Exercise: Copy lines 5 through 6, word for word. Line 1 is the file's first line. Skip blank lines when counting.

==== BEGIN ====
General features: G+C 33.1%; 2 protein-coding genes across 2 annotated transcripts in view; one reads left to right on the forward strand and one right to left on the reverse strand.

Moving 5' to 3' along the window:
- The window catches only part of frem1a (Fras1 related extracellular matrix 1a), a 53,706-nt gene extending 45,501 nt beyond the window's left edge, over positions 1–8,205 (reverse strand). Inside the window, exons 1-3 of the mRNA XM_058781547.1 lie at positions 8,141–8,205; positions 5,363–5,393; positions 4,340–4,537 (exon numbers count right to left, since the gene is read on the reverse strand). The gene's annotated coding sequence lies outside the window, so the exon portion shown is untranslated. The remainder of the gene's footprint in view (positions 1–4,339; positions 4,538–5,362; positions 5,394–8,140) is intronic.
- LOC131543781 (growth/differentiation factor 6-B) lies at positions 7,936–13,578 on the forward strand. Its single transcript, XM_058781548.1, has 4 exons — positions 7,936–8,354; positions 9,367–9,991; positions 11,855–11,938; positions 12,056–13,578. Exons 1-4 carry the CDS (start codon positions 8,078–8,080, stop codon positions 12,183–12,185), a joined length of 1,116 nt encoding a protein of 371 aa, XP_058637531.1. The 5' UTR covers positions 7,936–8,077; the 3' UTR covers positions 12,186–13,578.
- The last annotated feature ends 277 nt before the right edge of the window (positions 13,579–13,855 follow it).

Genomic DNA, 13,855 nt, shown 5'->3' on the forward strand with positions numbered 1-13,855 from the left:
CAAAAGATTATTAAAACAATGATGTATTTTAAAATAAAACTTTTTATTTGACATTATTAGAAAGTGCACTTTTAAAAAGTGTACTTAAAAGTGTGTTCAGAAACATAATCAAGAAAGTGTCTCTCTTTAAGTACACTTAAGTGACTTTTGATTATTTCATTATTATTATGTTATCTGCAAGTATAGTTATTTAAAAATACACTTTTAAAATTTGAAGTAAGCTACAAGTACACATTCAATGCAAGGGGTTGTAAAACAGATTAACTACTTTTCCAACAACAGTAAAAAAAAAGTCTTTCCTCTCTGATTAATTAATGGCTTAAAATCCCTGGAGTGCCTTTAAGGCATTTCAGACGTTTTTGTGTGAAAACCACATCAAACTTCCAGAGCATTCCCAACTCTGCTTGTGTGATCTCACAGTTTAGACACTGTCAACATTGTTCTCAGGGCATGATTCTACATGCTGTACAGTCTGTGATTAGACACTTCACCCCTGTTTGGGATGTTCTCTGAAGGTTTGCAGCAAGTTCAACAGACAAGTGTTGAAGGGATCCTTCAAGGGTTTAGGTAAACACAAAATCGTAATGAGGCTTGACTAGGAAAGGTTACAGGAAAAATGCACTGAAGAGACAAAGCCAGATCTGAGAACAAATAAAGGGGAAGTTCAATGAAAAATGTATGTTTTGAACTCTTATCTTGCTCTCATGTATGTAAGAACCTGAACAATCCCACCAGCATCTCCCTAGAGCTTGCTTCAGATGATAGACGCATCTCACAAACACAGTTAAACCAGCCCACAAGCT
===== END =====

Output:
- The last annotated feature ends 277 nt before the right edge of the window (positions 13,579–13,855 follow it).

Genomic DNA, 13,855 nt, shown 5'->3' on the forward strand with positions numbered 1-13,855 from the left: